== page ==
Hi. Happy May. My name is Jenson. I was a 2006 corps member in NYC, and I taught first grade in Brownsville, Brooklyn at P.S. 156. Ready for the acronyms? I have been a CMA once, a CS twice, an MTLD thrice, and I am currently coaching a team of CSs and LSs preparing for Tulsa Institute 2014. When not reciting acronyms, I’m a third-year doctoral student at UT Austin in counseling psychology. This part of my life involves doing lots of things: working with children in a psychiatric hospital, learning how to therapize, attempting to ward off soul-crushing debt. But here’s the part that might interest you: I research teacher stress.
As you might have guessed, I didn’t have to enter academia to learn about the issue. Between teaching six-year-olds how to read and teaching teachers the wonders of behavioral narration, I’d gotten a pretty good read on the situation. What interested me most was the way teachers experience stress; what, specifically, most stresses them; and how in the world we might support the mental health and well-being of those in the world’s most important (and stressful) position. The following is a list of some of the things I have learned in three years on the academic side of the field:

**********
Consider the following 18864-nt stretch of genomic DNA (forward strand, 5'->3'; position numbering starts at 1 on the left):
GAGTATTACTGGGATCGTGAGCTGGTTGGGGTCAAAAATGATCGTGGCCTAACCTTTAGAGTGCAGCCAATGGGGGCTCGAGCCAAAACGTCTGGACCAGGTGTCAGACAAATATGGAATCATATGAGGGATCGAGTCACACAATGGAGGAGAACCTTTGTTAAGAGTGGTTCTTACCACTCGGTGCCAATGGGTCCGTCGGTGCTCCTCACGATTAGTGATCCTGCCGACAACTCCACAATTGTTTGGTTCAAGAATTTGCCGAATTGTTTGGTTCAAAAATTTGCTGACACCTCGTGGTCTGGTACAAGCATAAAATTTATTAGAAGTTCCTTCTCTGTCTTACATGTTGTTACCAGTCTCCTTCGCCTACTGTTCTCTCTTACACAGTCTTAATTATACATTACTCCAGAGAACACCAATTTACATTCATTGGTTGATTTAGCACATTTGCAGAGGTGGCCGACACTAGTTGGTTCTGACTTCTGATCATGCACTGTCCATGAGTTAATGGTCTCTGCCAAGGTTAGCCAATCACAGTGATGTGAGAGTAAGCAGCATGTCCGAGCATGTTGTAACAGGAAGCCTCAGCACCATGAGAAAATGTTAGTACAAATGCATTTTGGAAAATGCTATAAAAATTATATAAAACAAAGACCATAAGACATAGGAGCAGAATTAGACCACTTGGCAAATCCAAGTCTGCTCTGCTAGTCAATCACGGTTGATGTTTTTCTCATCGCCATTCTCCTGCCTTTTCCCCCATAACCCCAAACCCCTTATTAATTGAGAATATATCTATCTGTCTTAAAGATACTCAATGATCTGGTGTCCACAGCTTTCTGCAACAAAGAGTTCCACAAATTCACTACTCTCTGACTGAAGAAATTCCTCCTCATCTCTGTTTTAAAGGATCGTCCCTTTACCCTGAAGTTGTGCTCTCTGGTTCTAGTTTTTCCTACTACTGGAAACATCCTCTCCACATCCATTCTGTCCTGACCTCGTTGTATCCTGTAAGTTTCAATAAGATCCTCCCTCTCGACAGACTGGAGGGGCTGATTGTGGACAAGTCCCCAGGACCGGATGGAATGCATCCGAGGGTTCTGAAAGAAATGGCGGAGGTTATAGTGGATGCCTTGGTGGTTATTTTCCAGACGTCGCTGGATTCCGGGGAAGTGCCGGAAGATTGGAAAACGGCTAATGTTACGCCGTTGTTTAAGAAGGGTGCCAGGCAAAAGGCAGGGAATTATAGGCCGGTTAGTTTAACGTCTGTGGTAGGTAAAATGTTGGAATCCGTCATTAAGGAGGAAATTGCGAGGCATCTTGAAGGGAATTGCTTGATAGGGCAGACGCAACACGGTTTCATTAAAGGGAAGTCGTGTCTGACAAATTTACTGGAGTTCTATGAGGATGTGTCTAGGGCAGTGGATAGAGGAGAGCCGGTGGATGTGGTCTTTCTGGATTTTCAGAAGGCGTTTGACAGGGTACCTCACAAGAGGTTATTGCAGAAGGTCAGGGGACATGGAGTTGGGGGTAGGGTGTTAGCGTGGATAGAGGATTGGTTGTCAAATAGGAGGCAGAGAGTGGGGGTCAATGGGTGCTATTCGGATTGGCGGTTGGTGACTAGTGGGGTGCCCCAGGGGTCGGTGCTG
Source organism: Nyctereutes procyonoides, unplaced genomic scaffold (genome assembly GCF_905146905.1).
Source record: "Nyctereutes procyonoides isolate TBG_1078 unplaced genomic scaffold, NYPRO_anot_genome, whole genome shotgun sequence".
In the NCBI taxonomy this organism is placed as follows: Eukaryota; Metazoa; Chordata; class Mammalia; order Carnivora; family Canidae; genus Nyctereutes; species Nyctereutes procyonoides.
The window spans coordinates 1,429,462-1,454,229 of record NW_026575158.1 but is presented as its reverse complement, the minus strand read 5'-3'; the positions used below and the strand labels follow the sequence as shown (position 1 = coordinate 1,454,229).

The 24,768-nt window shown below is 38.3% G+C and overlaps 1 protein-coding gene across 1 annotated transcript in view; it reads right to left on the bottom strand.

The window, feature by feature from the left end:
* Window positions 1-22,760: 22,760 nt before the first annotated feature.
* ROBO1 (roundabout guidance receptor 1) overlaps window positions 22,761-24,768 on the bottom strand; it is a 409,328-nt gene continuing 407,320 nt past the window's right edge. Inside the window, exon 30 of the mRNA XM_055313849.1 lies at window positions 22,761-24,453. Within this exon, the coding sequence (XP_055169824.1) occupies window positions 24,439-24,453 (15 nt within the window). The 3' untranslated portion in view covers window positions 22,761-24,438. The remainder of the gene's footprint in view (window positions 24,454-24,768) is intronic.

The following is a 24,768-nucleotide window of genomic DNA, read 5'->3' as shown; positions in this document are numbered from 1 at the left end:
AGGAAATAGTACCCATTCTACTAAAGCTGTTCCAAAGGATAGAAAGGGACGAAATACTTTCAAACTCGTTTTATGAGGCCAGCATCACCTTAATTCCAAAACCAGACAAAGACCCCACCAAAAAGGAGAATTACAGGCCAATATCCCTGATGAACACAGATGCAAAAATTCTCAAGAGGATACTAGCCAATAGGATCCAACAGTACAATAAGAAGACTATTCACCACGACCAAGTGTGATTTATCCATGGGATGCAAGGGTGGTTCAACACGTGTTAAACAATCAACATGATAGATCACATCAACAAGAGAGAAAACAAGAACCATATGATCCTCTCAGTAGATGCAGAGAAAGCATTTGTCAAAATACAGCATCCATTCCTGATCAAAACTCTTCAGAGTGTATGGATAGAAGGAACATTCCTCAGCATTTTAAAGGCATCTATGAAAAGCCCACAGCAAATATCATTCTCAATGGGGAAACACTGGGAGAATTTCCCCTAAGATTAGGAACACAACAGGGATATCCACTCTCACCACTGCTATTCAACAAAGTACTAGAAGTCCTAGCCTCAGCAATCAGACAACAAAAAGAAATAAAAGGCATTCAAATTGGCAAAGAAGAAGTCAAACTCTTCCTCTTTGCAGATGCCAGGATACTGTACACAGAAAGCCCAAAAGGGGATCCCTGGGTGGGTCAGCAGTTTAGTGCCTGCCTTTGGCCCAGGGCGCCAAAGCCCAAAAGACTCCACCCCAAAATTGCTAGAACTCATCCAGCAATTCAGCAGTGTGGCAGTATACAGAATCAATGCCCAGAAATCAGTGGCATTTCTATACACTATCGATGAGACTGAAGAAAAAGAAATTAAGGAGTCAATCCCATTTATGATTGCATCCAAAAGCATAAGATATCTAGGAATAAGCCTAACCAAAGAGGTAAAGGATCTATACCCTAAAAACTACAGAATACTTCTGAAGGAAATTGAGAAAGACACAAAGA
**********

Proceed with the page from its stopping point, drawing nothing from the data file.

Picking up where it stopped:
- CMs and alums are stressed. For my preliminary doctoral research, I surveyed 62 current and former CMs (all currently in the classroom) and two-thirds ended up in the “stressed group.” Shocker.
- But they’re not alone. Current research suggests that chronic stress plays a significant role in the rising attrition rate for novice teachers in general. Studies also show that pressure to raise student test scores causes teachers to experience more stress and less job satisfaction.
- You’ve got a friend. Relationships among colleagues in school buildings have a huge (maybe even the largest) impact on teacher well-being. This is true for administrators as well. There may be more than one good reason to attend that Thursday-night happy hour…